## 1. Introduction

[2] Satellite missions, such as the Orbiting Carbon Observatory (OCO) and the Greenhouse Gases Observing Satellite (GOSAT), will provide global data of column-averaged CO_{2} dry-air mole fraction (X_{CO2}) at high spatial resolutions. These data will be used in inverse modeling studies to improve the precision and resolution of current estimates of global carbon budgets [*Rayner and O'Brien*, 2001; *Houweling et al.*, 2004; *Chevallier et al.*, 2007]. The amount of information that satellite retrievals contribute towards improving CO_{2} flux estimates will depend on their error characteristics; therefore, an accurate evaluation of the error statistics of retrieved soundings is central to providing accurate estimates of CO_{2} sources and sinks and their associated uncertainties [*Chevallier et al.*, 2007; *Engelen et al.*, 2002].

[3] In inverse modeling studies, observation errors (a.k.a. model-data mismatch) are a combination of: (1) measurement errors due to the satellite instrument, and any approximations or errors in the retrieval algorithm, (2) transport model errors due to modeling simplifications and the uncertainties of model parameters, (3) aggregation errors caused by estimating CO_{2} fluxes at temporal and spatial resolutions coarser than the transport model, and (4) representation errors due to the resolution mismatch between observations and model gridcells [*Enting*, 2002; *Engelen et al.*, 2002; *Michalak et al.*, 2005]. Representation errors are attributed to the inability of atmospheric transport models to resolve the spatial and temporal variations captured by CO_{2} observations, due to the low spatial and temporal resolution of the models relative to that of measurements [*Engelen et al.*, 2002; *Gerbig et al.*, 2003]. In theory, the concentration value assigned to a model gridcell should be equal to the true X_{CO2} mean over the area of the gridcell and during the model time-step. In reality, the true mean is not known and is instead estimated from the satellite retrievals. The representation error is therefore equal to the uncertainty associated with the inferred gridcell mean, given the satellite retrievals over the gridcell, and is a function of X_{CO2} variability over the sampled region. For example, sparse retrievals over a gridcell located in a region with high X_{CO2} variability will be less likely to capture the true mean for that gridcell, and will have higher representation error.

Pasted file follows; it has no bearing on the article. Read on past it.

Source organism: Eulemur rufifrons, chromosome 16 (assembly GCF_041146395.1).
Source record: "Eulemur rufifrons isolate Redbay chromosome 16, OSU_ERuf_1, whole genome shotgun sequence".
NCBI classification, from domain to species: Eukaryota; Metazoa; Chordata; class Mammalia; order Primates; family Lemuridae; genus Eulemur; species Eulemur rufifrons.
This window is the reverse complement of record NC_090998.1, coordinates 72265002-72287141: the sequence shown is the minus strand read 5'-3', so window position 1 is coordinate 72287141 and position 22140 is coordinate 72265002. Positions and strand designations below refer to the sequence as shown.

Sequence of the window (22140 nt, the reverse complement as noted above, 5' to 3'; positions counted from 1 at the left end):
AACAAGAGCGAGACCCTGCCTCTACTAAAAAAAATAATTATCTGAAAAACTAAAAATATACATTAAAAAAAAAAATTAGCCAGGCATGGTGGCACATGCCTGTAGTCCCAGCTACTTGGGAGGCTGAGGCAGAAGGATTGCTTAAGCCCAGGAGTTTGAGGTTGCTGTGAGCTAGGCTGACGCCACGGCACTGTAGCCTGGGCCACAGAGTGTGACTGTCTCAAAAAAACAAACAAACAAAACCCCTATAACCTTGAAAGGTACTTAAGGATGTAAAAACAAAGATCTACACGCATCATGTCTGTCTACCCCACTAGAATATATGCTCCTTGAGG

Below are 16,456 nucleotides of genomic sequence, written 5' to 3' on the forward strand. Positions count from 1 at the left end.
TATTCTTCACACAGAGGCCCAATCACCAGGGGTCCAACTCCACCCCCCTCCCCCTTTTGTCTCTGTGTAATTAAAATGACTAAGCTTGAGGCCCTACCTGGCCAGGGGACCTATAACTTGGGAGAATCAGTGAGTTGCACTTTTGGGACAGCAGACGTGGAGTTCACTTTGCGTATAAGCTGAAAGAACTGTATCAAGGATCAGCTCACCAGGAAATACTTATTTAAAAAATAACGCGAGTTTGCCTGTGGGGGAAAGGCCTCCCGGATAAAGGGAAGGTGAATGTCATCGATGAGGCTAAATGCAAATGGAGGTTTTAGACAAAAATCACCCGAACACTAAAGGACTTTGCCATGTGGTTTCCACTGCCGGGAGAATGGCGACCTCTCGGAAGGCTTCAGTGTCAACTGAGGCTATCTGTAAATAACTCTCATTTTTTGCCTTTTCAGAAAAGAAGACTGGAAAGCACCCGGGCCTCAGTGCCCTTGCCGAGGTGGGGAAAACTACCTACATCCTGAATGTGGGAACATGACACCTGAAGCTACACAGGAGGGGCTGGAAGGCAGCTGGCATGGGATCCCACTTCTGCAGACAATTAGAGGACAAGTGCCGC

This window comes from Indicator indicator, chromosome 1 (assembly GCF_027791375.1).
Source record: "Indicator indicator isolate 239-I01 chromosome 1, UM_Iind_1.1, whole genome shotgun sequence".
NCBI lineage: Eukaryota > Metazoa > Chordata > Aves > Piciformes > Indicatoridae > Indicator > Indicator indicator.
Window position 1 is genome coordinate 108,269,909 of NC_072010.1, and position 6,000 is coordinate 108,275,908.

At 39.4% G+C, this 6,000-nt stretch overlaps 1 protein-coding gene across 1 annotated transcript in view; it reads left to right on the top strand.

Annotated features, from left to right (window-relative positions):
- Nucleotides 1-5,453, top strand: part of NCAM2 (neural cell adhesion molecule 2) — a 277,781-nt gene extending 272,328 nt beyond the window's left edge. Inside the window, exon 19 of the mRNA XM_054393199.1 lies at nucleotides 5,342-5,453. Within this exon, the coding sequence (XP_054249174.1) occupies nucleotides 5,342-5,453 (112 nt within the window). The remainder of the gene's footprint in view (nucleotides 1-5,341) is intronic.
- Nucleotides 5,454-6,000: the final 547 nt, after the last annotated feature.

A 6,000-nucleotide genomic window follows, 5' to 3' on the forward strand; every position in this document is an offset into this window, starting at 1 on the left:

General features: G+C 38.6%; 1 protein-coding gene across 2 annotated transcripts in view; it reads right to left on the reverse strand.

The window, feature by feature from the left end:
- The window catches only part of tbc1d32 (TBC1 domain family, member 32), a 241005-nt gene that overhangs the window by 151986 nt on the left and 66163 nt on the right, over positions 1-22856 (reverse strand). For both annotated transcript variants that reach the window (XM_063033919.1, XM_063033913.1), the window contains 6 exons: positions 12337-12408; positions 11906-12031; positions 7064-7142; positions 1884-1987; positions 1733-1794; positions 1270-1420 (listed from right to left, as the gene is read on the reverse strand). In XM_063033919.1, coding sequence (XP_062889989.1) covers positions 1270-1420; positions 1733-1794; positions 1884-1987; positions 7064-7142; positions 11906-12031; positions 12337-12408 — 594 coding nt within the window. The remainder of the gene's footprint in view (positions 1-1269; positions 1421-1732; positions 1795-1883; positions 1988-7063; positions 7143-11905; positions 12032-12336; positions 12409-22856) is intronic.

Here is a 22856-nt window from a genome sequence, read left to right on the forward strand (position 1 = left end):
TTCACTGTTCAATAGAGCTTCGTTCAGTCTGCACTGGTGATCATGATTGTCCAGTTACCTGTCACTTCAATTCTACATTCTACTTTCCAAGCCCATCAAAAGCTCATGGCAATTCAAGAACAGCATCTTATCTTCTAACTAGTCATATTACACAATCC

[4] A number of studies have provided an evaluation of the representation error of observations used in inverse modeling studies. *Rödenbeck et al.* [2003] approximated representation errors using the standard deviation of simulated CO_{2} concentrations of gridcells surrounding a measurement location. Although this approximation provides a measure of simulated CO_{2} variability at the gridcell resolution in the region of a measurement, it does not evaluate the representativeness of a measurement of the mean CO_{2} concentration within a gridcell.

[5] *van der Molen and Dolman* [2007] studied the representation error of measurements of CO_{2} based on model simulations. Their analysis showed that representation errors increase with CO_{2} variability. The study quantified these errors empirically as the average standard deviation of simulated CO_{2} fields within different radii of measurement locations. This approach, however, requires knowledge of the entire sampled distribution (e.g. X_{CO2} over gridcell) and does not evaluate the representativeness of multiple measurements within a given gridcell.